Infertility is a common problem, affecting approximately 8-10% of couples; with the problem often stemming from issues related to the male partner and sperm production. Below we outline some of the major causes for male infertility and how these can be diagnosed and addressed by your specialist.
Q – What is the biggest obstacle when it comes to addressing male infertility factors with patients?
Accordingly, many of the couples who seek care at fertility offices will often assume that the reason they have been unable to conceive is due to an issue related to the female partner. So when an office evaluation reveals that the source of the fertility issues is due to a male component, many of the male partners are understandably shocked and perplexed. It will often take some time for an individual to come to terms with this and it is the responsibility of the provider to make sure that the couples’ concerns and questions are adequately addressed. The remainder of patients we generally categorize as “unexplained” or a combination of male and female factors.
Q – What is the most common form of Male Infertility that fertility specialists see?
The most common form of male factor infertility (MFI) that we see is idiopathic, meaning that there is no clear identifiable factor leading to a decrease in sperm quality. The second most common type of MFI that we see are disorders related to defects in sperm production at the level of the testes, which can be due to a number of diseases. Less common issues are disorders of sperm transport and diseases of the brain that alter hormonal signaling to the testes, thus lowering sperm production.
Fertility specialists will generally order several blood tests to determine male hormone levels and to see if there may be a genetic cause for the issue. A detailed history will be taken to assess if the male partner has had any exposure to particular infections (e.g. mumps) or environmental factors (e.g. pesticides) that are known to decrease sperm production. Lastly, an ultrasound of the testes/scrotum may be warranted.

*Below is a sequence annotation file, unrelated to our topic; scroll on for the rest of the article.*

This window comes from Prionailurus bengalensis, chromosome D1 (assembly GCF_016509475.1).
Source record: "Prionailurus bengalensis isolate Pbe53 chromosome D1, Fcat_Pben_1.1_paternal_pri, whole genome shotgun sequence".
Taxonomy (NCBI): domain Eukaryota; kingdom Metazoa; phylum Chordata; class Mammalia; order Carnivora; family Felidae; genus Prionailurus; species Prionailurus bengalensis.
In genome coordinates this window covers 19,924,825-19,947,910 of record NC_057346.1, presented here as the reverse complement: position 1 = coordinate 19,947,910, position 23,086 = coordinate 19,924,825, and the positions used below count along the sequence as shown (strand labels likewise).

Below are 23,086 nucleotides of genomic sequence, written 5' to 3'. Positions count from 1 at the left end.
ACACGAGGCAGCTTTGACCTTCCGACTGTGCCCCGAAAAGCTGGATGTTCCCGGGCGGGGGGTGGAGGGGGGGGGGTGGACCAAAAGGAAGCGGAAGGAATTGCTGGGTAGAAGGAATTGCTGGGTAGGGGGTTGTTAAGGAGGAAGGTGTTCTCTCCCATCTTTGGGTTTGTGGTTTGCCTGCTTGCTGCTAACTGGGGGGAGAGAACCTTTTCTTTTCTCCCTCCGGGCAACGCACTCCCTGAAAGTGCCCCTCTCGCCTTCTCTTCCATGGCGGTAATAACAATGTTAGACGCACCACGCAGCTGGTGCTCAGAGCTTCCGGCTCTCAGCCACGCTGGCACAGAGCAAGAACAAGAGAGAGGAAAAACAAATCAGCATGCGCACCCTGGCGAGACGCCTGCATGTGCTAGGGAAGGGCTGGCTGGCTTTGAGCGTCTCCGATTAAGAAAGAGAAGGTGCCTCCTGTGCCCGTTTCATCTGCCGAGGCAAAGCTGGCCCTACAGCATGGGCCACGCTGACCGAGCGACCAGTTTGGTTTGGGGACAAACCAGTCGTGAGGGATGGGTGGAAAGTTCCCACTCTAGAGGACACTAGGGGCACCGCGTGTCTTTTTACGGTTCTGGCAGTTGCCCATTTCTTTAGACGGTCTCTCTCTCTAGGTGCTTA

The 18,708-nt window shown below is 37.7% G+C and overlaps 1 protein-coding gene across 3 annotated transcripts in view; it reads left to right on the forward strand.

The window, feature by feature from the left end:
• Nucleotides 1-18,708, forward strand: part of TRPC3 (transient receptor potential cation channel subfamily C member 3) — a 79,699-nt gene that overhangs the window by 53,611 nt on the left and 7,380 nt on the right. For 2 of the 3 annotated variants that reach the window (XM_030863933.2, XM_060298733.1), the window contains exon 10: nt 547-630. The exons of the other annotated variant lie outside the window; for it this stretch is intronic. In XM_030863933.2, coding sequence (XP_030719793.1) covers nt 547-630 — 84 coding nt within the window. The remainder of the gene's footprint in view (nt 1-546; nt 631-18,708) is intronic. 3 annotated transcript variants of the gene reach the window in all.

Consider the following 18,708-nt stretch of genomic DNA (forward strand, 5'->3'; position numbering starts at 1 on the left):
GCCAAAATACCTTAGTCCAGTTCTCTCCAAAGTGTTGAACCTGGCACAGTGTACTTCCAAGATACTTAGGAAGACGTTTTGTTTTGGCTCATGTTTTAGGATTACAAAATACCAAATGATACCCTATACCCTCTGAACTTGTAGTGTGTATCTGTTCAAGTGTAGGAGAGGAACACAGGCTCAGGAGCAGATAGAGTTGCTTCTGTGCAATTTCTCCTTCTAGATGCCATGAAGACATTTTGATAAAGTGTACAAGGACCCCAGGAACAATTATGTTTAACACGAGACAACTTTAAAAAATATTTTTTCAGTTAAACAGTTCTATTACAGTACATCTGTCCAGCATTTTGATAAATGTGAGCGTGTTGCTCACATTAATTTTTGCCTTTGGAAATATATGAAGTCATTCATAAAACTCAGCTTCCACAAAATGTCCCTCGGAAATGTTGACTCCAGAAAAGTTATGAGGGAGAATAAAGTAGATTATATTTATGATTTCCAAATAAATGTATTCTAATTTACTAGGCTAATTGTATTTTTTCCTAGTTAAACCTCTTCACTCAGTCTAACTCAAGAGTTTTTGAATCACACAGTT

Q – What (if any) dietary interventions do you recommend for Male Infertility? What pharmaceutical and/or dietary supplement protocols are most successful?
Some studies have shown that eating a more well-balanced diet (with less processed foods) may improve sperm parameters. I recommend that patients avoid foods that are known to be unhealthy, such as soda, sweets and fast food options. Environmental and lifestyle factors may be the reason for the high levels of oxidative stress on the body. Supplementing with certain antioxidants (such as vitamins A & E, L-carnitine, N-acetylcysteine) may improve pregnancy rates but the research has mixed results. In some, but not all situations, these medications might be helpful to improve the sperm parameters.
Q – What is/are the most important thing(s) that patients dealing with Male Infertility should know?
If you are faced with the diagnosis of male factor infertility, please know that you are certainly not alone in this regard, and there are numerous support options available to you. In addition, the field of assisted reproductive technology (ART) has made many advances in recent decades and we are able to overcome many of the obstacles posed by male factor infertility.
It is important to seek care with a fertility specialist if you have been found to have a low sperm count and are planning on having children. Some patients are inappropriately counseled on their situation or receive sub optimal care due to a provider’s lack of knowledge in this particular area. Even patients with an extremely low sperm count can conceive using specialized procedures and techniques.
Q – Any additional information regarding the treatment of Male Infertility factors?
Fertility preservation prior to cancer treatment has become a more popular topic of conversation in recent years, particularly as the techniques for female egg freezing have improved. If you are faced with a diagnosis of cancer, remember to speak with your oncologist about sperm freezing (a.k.a. “sperm cryopreservation”) prior to starting any treatments. Certain treatments are harmful for developing sperm, such as chemotherapy and radiation treatment, and can impair sperm production in the future. Even if you are not currently interested in having children, your physician may recommend that you freeze sperm for future use, in the event that your cancer treatment has a detrimental effect on your fertility.